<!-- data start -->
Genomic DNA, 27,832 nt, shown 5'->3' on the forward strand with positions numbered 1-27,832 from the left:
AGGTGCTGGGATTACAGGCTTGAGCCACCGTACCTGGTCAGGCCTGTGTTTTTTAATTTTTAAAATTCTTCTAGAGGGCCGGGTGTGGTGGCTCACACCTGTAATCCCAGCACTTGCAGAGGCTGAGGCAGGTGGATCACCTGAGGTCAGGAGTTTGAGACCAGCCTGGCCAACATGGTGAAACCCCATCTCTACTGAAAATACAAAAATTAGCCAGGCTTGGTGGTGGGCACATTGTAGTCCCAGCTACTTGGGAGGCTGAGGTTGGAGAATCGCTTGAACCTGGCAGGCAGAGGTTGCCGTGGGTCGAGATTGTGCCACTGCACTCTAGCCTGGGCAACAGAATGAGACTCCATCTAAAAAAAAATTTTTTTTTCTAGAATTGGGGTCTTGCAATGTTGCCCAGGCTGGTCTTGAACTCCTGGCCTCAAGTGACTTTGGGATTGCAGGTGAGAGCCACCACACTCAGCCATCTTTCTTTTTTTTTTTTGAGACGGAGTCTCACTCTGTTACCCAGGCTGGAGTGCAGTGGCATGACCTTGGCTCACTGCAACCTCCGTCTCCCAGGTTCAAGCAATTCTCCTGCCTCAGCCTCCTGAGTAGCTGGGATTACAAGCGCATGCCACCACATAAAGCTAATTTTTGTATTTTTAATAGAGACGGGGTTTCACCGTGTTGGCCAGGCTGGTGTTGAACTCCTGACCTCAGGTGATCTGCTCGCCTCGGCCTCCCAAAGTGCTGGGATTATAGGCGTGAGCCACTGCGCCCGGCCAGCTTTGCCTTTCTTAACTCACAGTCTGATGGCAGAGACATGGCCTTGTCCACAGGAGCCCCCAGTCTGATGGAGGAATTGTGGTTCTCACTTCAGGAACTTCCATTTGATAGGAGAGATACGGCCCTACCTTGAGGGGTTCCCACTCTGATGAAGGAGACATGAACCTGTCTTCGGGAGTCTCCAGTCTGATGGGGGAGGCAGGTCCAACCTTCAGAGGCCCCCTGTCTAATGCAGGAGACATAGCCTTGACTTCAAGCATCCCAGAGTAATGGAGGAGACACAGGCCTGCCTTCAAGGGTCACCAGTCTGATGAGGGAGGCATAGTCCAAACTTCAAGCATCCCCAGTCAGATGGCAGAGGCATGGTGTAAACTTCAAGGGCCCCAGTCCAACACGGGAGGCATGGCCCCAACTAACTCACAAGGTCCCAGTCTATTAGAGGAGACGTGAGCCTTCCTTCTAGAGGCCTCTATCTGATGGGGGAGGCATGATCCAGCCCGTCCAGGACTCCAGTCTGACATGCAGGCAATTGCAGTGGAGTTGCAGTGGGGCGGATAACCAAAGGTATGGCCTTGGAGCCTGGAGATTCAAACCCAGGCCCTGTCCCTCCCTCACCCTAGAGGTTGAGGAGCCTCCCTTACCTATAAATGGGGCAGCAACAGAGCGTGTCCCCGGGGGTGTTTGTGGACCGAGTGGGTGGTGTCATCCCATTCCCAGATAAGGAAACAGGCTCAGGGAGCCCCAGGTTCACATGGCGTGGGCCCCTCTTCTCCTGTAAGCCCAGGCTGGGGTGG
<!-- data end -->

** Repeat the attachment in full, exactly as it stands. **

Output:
Genomic DNA, 27,832 nt, shown 5'->3' on the forward strand with positions numbered 1-27,832 from the left:
AGGTGCTGGGATTACAGGCTTGAGCCACCGTACCTGGTCAGGCCTGTGTTTTTTAATTTTTAAAATTCTTCTAGAGGGCCGGGTGTGGTGGCTCACACCTGTAATCCCAGCACTTGCAGAGGCTGAGGCAGGTGGATCACCTGAGGTCAGGAGTTTGAGACCAGCCTGGCCAACATGGTGAAACCCCATCTCTACTGAAAATACAAAAATTAGCCAGGCTTGGTGGTGGGCACATTGTAGTCCCAGCTACTTGGGAGGCTGAGGTTGGAGAATCGCTTGAACCTGGCAGGCAGAGGTTGCCGTGGGTCGAGATTGTGCCACTGCACTCTAGCCTGGGCAACAGAATGAGACTCCATCTAAAAAAAAATTTTTTTTTCTAGAATTGGGGTCTTGCAATGTTGCCCAGGCTGGTCTTGAACTCCTGGCCTCAAGTGACTTTGGGATTGCAGGTGAGAGCCACCACACTCAGCCATCTTTCTTTTTTTTTTTTGAGACGGAGTCTCACTCTGTTACCCAGGCTGGAGTGCAGTGGCATGACCTTGGCTCACTGCAACCTCCGTCTCCCAGGTTCAAGCAATTCTCCTGCCTCAGCCTCCTGAGTAGCTGGGATTACAAGCGCATGCCACCACATAAAGCTAATTTTTGTATTTTTAATAGAGACGGGGTTTCACCGTGTTGGCCAGGCTGGTGTTGAACTCCTGACCTCAGGTGATCTGCTCGCCTCGGCCTCCCAAAGTGCTGGGATTATAGGCGTGAGCCACTGCGCCCGGCCAGCTTTGCCTTTCTTAACTCACAGTCTGATGGCAGAGACATGGCCTTGTCCACAGGAGCCCCCAGTCTGATGGAGGAATTGTGGTTCTCACTTCAGGAACTTCCATTTGATAGGAGAGATACGGCCCTACCTTGAGGGGTTCCCACTCTGATGAAGGAGACATGAACCTGTCTTCGGGAGTCTCCAGTCTGATGGGGGAGGCAGGTCCAACCTTCAGAGGCCCCCTGTCTAATGCAGGAGACATAGCCTTGACTTCAAGCATCCCAGAGTAATGGAGGAGACACAGGCCTGCCTTCAAGGGTCACCAGTCTGATGAGGGAGGCATAGTCCAAACTTCAAGCATCCCCAGTCAGATGGCAGAGGCATGGTGTAAACTTCAAGGGCCCCAGTCCAACACGGGAGGCATGGCCCCAACTAACTCACAAGGTCCCAGTCTATTAGAGGAGACGTGAGCCTTCCTTCTAGAGGCCTCTATCTGATGGGGGAGGCATGATCCAGCCCGTCCAGGACTCCAGTCTGACATGCAGGCAATTGCAGTGGAGTTGCAGTGGGGCGGATAACCAAAGGTATGGCCTTGGAGCCTGGAGATTCAAACCCAGGCCCTGTCCCTCCCTCACCCTAGAGGTTGAGGAGCCTCCCTTACCTATAAATGGGGCAGCAACAGAGCGTGTCCCCGGGGGTGTTTGTGGACCGAGTGGGTGGTGTCATCCCATTCCCAGATAAGGAAACAGGCTCAGGGAGCCCCAGGTTCACATGGCGTGGGCCCCTCTTCTCCTGTAAGCCCAGGCTGGGGTGG